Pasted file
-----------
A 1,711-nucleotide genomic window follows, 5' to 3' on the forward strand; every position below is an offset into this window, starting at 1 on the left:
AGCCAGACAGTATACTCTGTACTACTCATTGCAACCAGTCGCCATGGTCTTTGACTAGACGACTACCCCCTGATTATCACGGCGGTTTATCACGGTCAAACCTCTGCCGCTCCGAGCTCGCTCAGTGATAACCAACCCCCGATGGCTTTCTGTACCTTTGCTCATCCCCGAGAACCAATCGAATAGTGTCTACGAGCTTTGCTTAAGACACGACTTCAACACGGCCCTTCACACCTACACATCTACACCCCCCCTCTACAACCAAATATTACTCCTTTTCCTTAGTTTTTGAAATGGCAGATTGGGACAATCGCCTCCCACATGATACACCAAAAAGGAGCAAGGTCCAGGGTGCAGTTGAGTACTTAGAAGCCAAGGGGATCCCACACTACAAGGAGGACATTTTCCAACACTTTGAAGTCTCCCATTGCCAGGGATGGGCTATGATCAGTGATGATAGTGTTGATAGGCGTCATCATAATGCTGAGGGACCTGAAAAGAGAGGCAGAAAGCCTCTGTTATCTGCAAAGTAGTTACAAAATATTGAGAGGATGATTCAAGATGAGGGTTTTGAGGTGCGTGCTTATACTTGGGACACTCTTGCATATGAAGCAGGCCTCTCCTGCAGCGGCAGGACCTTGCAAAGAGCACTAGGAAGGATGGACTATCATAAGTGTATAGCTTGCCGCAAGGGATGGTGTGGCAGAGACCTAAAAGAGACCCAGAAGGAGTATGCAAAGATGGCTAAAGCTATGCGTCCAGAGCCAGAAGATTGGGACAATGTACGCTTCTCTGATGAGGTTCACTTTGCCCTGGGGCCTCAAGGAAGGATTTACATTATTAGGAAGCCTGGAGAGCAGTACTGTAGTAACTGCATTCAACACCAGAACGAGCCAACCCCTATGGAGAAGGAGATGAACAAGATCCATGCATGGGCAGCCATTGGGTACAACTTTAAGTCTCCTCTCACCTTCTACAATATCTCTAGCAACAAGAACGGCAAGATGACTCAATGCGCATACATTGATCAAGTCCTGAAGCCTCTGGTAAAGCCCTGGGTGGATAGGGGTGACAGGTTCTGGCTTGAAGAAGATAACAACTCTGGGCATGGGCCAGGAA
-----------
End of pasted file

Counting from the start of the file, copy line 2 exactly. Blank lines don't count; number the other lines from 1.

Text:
AGCCAGACAGTATACTCTGTACTACTCATTGCAACCAGTCGCCATGGTCTTTGACTAGACGACTACCCCCTGATTATCACGGCGGTTTATCACGGTCAAACCTCTGCCGCTCCGAGCTCGCTCAGTGATAACCAACCCCCGATGGCTTTCTGTACCTTTGCTCATCCCCGAGAACCAATCGAATAGTGTCTACGAGCTTTGCTTAAGACACGACTTCAACACGGCCCTTCACACCTACACATCTACACCCCCCCTCTACAACCAAATATTACTCCTTTTCCTTAGTTTTTGAAATGGCAGATTGGGACAATCGCCTCCCACATGATACACCAAAAAGGAGCAAGGTCCAGGGTGCAGTTGAGTACTTAGAAGCCAAGGGGATCCCACACTACAAGGAGGACATTTTCCAACACTTTGAAGTCTCCCATTGCCAGGGATGGGCTATGATCAGTGATGATAGTGTTGATAGGCGTCATCATAATGCTGAGGGACCTGAAAAGAGAGGCAGAAAGCCTCTGTTATCTGCAAAGTAGTTACAAAATATTGAGAGGATGATTCAAGATGAGGGTTTTGAGGTGCGTGCTTATACTTGGGACACTCTTGCATATGAAGCAGGCCTCTCCTGCAGCGGCAGGACCTTGCAAAGAGCACTAGGAAGGATGGACTATCATAAGTGTATAGCTTGCCGCAAGGGATGGTGTGGCAGAGACCTAAAAGAGACCCAGAAGGAGTATGCAAAGATGGCTAAAGCTATGCGTCCAGAGCCAGAAGATTGGGACAATGTACGCTTCTCTGATGAGGTTCACTTTGCCCTGGGGCCTCAAGGAAGGATTTACATTATTAGGAAGCCTGGAGAGCAGTACTGTAGTAACTGCATTCAACACCAGAACGAGCCAACCCCTATGGAGAAGGAGATGAACAAGATCCATGCATGGGCAGCCATTGGGTACAACTTTAAGTCTCCTCTCACCTTCTACAATATCTCTAGCAACAAGAACGGCAAGATGACTCAATGCGCATACATTGATCAAGTCCTGAAGCCTCTGGTAAAGCCCTGGGTGGATAGGGGTGACAGGTTCTGGCTTGAAGAAGATAACAACTCTGGGCATGGGCCAGGAA